What a solid comeback it has been for DuPont's (NYSE: DD ) stock this year! After ranking among the worst performers in the Dow Jones Industrials in 2012, DuPont's shares have gained 24% year to date, even hitting a multi-year high just yesterday on news from CNBC that Nelson Peltz's Train Fund Management has scooped up a large stake in the company. The news comes just days before DuPont is to release its second-quarter earnings report. Timing, eh?
While the Peltz investment news is not official yet, it might tempt you to dive into DuPont. I'd advise you to wait until next week, when DuPont puts up its second-quarter performance numbers on the table. Expectations from the company are low, and headwinds are strong.
Expect a soft quarter
The Street is expecting DuPont's revenue, as well as earnings per share, to fall 9% each, year over year. Analysts' EPS estimate of $1.27 per share might even hit the bulls-eye, going by the company's own estimate of a 10% lower first-half operating EPS (excluding one-time items), announced recently at the Deutsche Bank Global Industrial and Basic Materials Conference.
DuPont is banking largely on its agriculture business for growth on the top line, when other businesses are still in the rut. In its first quarter, agriculture not only accounted for the largest share of its total revenue (30%), but was also the only division to report a double-digit growth in sales. But with the world's largest seed company, Monsanto (NYSE: MON ) , delivering flat corn and soybean seeds and traits sales in its last quarter, DuPont is unlikely to deliver anything great next week.
Nevertheless, the agriculture business is seasonal, so one quarter will not tell you much about DuPont's future, and it isn't DuPont's core business. So, to get a better picture of where the company is headed, you might want to pay closer attention to the state of things in DuPont's chemicals business.
The real pain
The titanium dioxide business was the biggest drag for DuPont last year, as demand for the pigment, which is used primarily in paints, softened globally. This year has been encouraging so far, with most TiO2 producers witnessing an uptick in the demand for the pigment. While DuPont reported an 8% sequential rise in TiO2 sales volumes during its first quarter, Huntsman (NYSE: HUN ) saw its first-quarter TiO2 volumes rise 27% sequentially. Furthermore, Huntsman scaled down production during the quarter to reduce inventory, and feels that a better balance between demand and supply should help the industry bounce back during the second half of the year.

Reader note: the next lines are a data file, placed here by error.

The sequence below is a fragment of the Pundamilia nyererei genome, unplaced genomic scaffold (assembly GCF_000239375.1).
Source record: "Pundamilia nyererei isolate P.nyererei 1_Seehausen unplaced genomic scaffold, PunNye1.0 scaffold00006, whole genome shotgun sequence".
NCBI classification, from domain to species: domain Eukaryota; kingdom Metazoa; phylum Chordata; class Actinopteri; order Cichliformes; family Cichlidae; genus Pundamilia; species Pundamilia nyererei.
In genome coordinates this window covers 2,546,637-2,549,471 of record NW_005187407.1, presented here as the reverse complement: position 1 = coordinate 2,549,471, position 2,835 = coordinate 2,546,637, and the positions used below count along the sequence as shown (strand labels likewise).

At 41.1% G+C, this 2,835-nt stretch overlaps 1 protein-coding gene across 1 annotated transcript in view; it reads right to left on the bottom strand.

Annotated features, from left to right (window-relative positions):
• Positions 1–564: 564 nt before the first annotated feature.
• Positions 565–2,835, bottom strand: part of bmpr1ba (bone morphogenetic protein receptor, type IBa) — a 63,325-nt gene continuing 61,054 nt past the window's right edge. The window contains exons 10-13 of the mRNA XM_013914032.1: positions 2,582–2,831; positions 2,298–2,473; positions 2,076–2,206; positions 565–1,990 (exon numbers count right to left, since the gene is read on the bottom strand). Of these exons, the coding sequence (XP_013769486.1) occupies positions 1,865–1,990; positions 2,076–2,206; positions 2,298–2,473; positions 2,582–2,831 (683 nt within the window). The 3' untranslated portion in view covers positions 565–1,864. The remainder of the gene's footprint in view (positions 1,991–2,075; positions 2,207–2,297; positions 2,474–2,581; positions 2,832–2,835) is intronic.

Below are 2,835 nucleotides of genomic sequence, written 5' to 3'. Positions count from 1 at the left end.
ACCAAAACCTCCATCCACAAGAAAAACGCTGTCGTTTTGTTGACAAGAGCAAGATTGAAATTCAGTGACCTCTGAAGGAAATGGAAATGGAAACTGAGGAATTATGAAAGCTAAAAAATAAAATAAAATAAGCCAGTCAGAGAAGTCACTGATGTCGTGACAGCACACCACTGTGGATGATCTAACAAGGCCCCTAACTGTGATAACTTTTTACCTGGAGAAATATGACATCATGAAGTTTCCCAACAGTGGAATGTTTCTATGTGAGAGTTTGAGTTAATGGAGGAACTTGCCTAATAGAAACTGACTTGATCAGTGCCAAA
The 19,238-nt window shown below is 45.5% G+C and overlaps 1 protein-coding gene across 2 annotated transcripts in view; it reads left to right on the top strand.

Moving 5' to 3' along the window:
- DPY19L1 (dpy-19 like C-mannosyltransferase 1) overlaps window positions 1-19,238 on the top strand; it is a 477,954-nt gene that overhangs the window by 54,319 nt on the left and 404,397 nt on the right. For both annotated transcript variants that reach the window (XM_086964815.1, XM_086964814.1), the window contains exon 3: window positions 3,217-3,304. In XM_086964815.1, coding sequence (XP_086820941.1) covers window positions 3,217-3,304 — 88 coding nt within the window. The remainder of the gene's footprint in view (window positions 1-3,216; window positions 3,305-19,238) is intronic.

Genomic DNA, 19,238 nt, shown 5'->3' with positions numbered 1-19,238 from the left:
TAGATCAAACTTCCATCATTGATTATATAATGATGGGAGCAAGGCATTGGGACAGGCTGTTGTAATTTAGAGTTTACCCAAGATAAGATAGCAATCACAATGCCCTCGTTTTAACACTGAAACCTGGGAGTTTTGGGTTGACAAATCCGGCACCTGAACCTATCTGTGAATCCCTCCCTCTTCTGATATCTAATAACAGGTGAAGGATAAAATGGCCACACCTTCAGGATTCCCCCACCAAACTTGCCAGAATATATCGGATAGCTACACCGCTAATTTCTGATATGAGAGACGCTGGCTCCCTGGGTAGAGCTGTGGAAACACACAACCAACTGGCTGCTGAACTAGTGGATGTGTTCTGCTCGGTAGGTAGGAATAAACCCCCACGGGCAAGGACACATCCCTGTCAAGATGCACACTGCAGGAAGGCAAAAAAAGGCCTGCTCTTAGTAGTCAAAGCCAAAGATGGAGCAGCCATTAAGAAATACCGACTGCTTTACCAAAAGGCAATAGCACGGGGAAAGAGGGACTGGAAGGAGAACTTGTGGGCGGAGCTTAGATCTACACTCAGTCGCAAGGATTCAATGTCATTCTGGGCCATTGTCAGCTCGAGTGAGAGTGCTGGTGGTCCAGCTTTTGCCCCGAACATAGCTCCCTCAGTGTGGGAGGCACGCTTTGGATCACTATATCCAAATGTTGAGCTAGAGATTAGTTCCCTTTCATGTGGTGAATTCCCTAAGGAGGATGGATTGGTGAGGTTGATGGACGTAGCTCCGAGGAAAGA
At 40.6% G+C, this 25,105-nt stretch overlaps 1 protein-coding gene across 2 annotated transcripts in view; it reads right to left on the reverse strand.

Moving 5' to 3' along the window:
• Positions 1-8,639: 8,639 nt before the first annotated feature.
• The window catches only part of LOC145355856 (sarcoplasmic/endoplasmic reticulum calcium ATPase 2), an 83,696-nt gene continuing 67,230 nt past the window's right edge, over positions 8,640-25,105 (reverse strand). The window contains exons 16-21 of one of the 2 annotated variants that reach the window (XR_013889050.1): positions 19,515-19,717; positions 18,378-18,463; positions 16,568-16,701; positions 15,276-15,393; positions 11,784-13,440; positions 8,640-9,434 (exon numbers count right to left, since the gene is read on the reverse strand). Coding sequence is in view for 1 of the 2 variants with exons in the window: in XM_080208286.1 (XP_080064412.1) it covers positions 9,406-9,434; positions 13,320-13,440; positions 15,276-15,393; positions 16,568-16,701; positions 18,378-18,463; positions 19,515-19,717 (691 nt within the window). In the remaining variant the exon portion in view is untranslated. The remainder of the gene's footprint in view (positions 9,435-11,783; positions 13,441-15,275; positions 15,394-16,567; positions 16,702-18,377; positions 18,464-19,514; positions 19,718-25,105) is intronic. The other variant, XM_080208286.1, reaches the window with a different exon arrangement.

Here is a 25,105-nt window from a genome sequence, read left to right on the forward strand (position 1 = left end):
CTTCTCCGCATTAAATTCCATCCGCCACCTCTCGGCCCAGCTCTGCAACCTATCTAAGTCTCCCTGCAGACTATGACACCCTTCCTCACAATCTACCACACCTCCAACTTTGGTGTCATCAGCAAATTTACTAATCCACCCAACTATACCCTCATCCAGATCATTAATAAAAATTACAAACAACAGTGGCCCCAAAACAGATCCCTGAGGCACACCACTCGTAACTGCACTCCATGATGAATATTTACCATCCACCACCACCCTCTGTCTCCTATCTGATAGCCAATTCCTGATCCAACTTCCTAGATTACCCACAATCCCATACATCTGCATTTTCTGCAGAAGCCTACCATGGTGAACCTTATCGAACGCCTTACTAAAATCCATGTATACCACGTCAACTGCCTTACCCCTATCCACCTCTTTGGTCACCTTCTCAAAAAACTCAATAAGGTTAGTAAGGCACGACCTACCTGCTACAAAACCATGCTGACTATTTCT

Investors should watch for DuPont's inventory situation in its upcoming earnings call. If TiO2 sales volumes continue to rise and the inventory level reduces, it could confirm the much-awaited turnaround of the pigment business. Nevertheless, investors might have to wait for another quarter to see revenue from DuPont's pigment business grow despite higher volumes, because its TiO2 price increases became effective starting July.
The big challenge
Investors must also watch for any signs of reversal in DuPont's electronics and communications business, which has been another sore area for several quarters. Until demand for photovoltaic materials pick up, DuPont will feel the pressure: Q2 2012 was particularly strong for DuPont, so year-over-year comparisons could look morbid.
The question is: When will the streak of losses end? DuPont has a tougher challenge in hand than peers like Dow Chemical (NYSE: DOW ) . That's because Dow has a much stronger foothold in the consumer smartphones and tablets market. According to Dow, an amazing 95% of smart devices have the company's materials in them. That's probably one reason why Dow's sales from its electronics and functional materials business improved 2% year over year in the last quarter, even as DuPont reported a 9% fall in sales from the division. DuPont probably needs to rethink its business strategy, and it will be important to see how DuPont plans to shake up the business.
With DuPont's key businesses reeling under pressure, it will likely be a dismal second quarter for the company. DuPont's outlook might also leave investors asking for more, especially when Monsanto reaffirmed its full-year EPS despite a soft last quarter. At the lower end, Monsanto is aiming for 20% growth in EPS year over year. Last heard, DuPont expects its full-year operating earnings to be somewhere around $3.85 per share, which would mean an uninspiring improvement of 2% over 2012. Let's see what DuPont has to say next week.
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